I have an S100. My preferred method is to stash it in a top-tube pouch like this.
    My worry about any sort of pouch is that the camera is not physically attached to my body and I risk fumbling it as I try and take/remove it from the pouch. Right now, I carry it on a sling around my chest with the camera in a pocket, which lets me reach back and grab it and never worry about dropping it. It sounds like I just need to find a better sling solution that'll keep it out of my pocket, but close to my body so it's not bouncing around.
    My name is Hung | Instagram | Website/portfolio

  19. #239
    Join Date
    Aug 2012
    Location
    Long Island, NY
    Posts
    1,706
    Post Thanks / Like
    Mentioned
    2 Post(s)
    Tagged
    0 Thread(s)

    Default Re: Cycling Photography - Tips and Gear

    Quote Originally Posted by hmai18 View Post
    My worry about any sort of pouch is that the camera is not physically attached to my body and I risk fumbling it as I try and take/remove it from the pouch. Right now, I carry it on a sling around my chest with the camera in a pocket, which lets me reach back and grab it and never worry about dropping it. It sounds like I just need to find a better sling solution that'll keep it out of my pocket, but close to my body so it's not bouncing around.
    I haven't dropped the camera yet using this procedure: Unzip pouch >>hand goes into strap >> remove camera and shoot >> camera back into pouch >> remove hand and zip the pouch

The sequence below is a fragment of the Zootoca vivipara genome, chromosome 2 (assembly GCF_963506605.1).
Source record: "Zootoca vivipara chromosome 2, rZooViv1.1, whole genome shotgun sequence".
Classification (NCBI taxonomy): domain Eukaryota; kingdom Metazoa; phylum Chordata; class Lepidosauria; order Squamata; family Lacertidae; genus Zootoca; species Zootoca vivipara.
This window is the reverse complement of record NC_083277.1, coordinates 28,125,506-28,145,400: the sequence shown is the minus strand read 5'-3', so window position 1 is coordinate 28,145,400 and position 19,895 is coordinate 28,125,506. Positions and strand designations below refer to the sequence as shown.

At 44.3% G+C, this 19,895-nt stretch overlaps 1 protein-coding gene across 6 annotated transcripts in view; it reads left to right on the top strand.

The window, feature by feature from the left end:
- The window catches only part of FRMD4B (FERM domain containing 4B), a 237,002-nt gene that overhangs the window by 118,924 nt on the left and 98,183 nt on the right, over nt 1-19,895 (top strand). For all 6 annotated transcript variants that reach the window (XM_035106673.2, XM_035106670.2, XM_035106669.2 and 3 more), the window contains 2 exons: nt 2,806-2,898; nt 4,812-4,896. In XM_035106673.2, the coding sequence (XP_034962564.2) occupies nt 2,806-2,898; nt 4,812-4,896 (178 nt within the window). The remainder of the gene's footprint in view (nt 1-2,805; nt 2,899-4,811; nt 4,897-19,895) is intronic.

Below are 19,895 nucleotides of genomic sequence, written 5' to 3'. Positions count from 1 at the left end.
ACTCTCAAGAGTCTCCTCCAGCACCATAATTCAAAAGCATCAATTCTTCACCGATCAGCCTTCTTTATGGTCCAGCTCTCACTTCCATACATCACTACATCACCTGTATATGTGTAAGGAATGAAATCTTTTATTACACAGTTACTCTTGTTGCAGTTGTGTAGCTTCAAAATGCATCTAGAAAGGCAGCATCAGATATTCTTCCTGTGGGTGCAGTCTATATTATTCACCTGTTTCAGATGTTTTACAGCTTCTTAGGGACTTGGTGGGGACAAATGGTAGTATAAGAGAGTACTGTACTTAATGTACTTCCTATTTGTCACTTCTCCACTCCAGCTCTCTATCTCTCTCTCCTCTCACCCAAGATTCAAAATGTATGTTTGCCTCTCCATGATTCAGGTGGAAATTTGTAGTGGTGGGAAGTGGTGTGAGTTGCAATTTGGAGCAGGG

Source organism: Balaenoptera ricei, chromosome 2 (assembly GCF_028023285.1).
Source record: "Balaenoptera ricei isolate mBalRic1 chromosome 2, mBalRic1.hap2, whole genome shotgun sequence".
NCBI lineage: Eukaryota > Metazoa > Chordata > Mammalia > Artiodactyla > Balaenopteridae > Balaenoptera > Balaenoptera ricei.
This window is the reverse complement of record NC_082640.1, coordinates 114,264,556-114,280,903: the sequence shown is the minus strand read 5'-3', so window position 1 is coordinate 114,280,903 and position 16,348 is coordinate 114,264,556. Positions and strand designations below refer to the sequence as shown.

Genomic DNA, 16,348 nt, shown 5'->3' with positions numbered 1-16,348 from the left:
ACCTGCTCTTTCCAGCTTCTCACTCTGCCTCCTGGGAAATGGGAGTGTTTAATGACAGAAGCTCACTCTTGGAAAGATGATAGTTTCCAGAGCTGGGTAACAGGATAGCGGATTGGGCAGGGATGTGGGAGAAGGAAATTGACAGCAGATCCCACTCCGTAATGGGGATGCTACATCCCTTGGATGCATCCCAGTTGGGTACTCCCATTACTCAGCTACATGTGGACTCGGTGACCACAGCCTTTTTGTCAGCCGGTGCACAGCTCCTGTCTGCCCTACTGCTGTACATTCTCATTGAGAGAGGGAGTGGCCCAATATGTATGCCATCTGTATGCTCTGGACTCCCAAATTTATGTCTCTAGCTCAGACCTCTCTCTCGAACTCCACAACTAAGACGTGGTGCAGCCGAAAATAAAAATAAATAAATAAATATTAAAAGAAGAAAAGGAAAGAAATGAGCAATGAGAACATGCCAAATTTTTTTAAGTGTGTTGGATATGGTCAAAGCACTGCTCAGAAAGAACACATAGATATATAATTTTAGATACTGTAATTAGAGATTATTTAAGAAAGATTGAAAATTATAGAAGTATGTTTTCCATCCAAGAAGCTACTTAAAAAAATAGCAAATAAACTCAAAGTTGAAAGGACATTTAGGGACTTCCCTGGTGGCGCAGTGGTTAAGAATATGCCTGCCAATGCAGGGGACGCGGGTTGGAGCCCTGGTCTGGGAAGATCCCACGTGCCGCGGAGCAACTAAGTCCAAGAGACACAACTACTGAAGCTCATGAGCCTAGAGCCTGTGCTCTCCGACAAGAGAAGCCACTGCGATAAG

My other concern about wearing the camera is damage to my body should I have an impact. Although not widely discussed in cycling literature, there's a lot of stuff in the motorcycle accident literature about things carried next to the body becoming part of the body in a crash.

  20. #240
    Join Date
    May 2014
    Location
    Brooklyn, NY
    Posts
    724
    Post Thanks / Like
    Mentioned
    0 Post(s)
    Tagged
    0 Thread(s)

    Default Re: Cycling Photography - Tips and Gear

    Quote Originally Posted by hmai18 View Post
    With it slung across your body, where does it usually settle/rest?
    I keep the strap short so it's sitting against the lower left edge of my ribcage.
    When in the drops, it sometimes wants to slip forward and bash the stem/TT, but only if the grippy side of the strap isn't rubber-side-down.
    I usually push the camera round onto my back if using the drops for an extended period.

    Quote Originally Posted by Bobonli
    I have an S100. My preferred method is to stash it in a top-tube pouch like this.
    A friend has bought something similar recently for his RX100 - Topeak® Cycling Accessories — Products - Tri DryBag (2)
    I have to admit, it's a great idea and keeps the camera a lot safer than my method. I just think I'd use it less if it were tucked away like that.
    Neil

Similar Threads

  1. Replies: 2
    Last Post: 10-03-2011, 05:59 PM
  2. best cycling tips
    By dave1215 in forum General Discussion
    Replies: 45
    Last Post: 04-22-2011, 04:47 PM

Bookmarks

Bookmarks

Posting Permissions

  • You may not post new threads
  • You may not post replies
  • You may not post attachments
  • You may not edit your posts
  •